Architecture has the power to influence how we think, feel, and behave, and it is increasingly being recognised as an important factor in promoting psychological health and well-being.

When we walk into a building, we subconsciously form an immediate impression based on the architecture and design.

This impression can shape our emotions and determine our level of comfort, security, and inspiration.

In recent years, architects and designers have been experimenting with new ways to create spaces that promote mental health and well-being.


Designing for Mental Health and Well-Beinga


The Maggie's Centre in Dundee, Scotland, is one example of a design for mental health and well-being. The centre, which provides support for people with cancer, was designed by Frank Gehry and features a large, open space with floor-to-ceiling windows that let in natural light and provide views of the surrounding greenery. The space is meant to make people feel calm and peaceful, both patients and their families. The facility also has a kitchen where visitors can prepare and share meals, as well as private counselling rooms for one-on-one support.


Another great example is the Salk Institute for Biological Studies in La Jolla, California. The institute was designed by Louis Kahn and includes a courtyard with a reflecting pool that provides a peaceful atmosphere. The design is intended to foster creativity and inspiration among researchers. In addition, the institute features a library that overlooks the Pacific Ocean and offers a blissful and inspiring environment for research and study.


Elements of Design for Mental Health and Well-being


Architects and designers are looking into how to use biophilic design in addition to using natural light, green spaces, and sensory experiences in their designs. This design strategy incorporates natural elements such as plants and water into the built environment, which has an outstanding positive effect on our mental and physical health. Biophilic design can help to reduce stress and anxiety, promote creativity, and improve cognitive function.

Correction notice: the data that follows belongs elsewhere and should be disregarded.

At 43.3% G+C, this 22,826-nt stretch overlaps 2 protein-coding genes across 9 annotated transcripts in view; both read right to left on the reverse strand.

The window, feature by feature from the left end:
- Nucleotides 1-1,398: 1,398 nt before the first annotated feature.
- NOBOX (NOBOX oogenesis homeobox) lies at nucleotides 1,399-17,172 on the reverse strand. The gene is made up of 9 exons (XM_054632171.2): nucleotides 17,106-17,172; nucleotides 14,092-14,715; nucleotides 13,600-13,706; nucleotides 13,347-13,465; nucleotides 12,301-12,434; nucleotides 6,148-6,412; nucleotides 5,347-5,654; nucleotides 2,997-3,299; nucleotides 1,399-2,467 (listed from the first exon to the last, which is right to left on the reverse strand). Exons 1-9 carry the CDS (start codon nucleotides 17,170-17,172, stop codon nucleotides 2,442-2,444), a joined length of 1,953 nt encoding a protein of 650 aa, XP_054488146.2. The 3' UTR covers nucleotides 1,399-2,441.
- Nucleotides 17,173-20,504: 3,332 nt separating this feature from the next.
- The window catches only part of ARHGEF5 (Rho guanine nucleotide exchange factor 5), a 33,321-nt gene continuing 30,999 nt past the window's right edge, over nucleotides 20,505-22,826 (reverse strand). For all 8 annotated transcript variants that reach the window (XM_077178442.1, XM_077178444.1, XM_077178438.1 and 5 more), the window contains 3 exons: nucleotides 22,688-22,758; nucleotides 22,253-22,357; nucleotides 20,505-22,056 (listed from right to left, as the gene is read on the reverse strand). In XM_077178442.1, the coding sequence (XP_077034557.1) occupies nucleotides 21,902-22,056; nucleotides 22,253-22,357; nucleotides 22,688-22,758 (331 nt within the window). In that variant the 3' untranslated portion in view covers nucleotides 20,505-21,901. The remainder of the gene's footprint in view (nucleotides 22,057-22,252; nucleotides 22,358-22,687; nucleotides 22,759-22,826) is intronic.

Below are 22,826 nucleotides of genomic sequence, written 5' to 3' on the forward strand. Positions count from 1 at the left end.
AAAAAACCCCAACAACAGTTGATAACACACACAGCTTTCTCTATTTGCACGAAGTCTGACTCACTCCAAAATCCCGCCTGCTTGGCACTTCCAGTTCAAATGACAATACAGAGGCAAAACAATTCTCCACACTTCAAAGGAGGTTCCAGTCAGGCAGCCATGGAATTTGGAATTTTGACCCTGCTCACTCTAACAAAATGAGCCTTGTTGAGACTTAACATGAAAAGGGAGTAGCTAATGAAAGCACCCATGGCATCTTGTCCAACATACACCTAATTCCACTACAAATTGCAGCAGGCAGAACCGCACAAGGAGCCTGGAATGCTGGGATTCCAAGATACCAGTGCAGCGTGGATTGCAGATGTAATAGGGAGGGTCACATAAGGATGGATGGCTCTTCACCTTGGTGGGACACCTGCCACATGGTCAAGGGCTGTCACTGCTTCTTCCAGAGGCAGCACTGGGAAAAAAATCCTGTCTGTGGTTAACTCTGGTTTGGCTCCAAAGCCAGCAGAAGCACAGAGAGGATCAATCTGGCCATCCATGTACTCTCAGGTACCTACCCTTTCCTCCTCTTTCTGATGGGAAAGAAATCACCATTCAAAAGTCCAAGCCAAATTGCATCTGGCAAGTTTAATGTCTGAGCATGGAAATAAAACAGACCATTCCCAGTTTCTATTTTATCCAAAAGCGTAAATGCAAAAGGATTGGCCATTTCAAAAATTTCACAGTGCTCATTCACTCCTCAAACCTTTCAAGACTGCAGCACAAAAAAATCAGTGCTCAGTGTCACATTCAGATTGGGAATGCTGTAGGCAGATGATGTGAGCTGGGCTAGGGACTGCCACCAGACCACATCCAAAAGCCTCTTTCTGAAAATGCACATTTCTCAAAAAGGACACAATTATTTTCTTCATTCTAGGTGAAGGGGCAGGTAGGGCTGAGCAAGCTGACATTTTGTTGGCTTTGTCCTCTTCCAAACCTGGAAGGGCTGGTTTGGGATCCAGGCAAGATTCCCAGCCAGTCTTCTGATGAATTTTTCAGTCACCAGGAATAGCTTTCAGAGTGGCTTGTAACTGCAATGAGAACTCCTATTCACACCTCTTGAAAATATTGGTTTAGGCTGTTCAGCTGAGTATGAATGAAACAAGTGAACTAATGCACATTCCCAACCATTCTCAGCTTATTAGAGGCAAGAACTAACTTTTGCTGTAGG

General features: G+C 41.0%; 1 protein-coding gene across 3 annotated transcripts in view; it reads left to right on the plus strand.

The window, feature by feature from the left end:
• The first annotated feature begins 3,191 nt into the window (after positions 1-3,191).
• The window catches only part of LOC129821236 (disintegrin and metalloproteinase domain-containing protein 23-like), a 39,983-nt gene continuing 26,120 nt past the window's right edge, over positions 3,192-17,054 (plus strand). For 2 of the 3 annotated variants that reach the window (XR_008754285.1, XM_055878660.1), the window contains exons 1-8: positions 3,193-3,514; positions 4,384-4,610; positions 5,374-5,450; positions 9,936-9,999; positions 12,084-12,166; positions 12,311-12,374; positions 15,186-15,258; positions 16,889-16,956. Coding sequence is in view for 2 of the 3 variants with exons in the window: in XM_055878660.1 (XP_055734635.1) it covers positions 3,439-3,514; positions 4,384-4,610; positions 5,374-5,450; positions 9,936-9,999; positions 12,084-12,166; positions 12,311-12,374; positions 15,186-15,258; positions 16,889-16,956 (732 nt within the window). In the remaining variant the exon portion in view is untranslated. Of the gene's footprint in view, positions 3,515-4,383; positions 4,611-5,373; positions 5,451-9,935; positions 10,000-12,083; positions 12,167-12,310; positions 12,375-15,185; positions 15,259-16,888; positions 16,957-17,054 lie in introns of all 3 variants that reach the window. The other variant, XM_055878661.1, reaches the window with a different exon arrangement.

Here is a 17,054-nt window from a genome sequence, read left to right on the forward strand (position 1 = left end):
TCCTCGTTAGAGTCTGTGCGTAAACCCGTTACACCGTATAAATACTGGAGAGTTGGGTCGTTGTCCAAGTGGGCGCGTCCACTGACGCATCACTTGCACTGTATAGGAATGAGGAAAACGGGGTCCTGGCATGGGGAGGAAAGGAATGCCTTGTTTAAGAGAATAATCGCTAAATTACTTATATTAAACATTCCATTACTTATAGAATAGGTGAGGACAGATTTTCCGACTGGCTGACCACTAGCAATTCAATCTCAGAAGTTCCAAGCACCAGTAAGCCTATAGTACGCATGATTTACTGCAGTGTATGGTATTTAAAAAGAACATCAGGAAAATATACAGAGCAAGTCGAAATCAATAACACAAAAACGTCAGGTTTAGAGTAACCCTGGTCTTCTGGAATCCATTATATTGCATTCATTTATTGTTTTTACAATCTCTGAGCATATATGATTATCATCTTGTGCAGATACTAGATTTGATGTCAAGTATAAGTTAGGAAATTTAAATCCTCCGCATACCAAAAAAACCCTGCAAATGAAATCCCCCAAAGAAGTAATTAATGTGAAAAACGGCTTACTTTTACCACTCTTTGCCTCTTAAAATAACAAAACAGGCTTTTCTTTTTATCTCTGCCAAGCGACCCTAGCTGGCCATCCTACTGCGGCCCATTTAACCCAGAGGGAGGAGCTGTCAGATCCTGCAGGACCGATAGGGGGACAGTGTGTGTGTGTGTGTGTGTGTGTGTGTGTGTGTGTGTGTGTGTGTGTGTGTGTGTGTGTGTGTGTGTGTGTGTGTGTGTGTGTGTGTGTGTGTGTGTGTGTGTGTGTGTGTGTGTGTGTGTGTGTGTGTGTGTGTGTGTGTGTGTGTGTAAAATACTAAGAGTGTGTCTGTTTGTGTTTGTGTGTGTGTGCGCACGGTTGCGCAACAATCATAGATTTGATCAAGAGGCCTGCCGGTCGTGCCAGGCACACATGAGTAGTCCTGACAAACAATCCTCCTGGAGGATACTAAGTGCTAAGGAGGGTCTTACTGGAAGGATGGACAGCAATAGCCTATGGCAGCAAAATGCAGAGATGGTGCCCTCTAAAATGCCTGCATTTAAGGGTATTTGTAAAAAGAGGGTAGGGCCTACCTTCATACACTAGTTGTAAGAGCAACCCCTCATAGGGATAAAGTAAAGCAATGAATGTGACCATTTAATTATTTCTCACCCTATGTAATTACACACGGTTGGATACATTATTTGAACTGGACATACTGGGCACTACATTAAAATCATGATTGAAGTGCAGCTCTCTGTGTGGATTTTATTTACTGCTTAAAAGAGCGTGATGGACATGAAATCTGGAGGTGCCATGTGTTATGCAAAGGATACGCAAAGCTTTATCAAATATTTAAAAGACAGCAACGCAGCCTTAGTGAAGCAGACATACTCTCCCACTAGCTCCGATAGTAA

Colour is another aspect of design for personal wellbeing. Colour has a strong influence on our emotions and behaviour. Bright colours can promote energy and creativity, whereas muted colours tend to promote calm and tranquillity. Colour can also help to create a sense of identity and purpose in a space.


The Difficulties of Designing for our own Minds


Even though people are becoming more aware of how important it is to design for our own minds and well-being, there are still a lot of problems to solve. One of the most difficult challenges is creating spaces that are inclusive and accessible to everyone, regardless of their mental or physical abilities. Designers and architects must consider the needs of people with different abilities and create spaces that are welcoming and functional for everyone.


Another challenge is creating spaces that can be adapted to different uses and users. As our society becomes more diverse and people's needs and desires change, architects and designers must make spaces that can be used in different ways and by different people. This requires a deep understanding of how people interact with and use different spaces, as well as the ability to predict changing needs and trends and adapt to them.

The design of the built environment has a significant impact on our perceptions and experiences. By making spaces that are welcoming, relaxing, and inspiring, architects can help improve the mental health and well-being of everyone who uses them. Designing for the mind is about creating spaces that support our physical and mental well-being while promoting a sense of connection and health. As our understanding of mental health and well-being evolves, so will the design of our architecture. Architects and designers play an important role in shaping the spaces we inhabit as well as promoting mental health and well-being.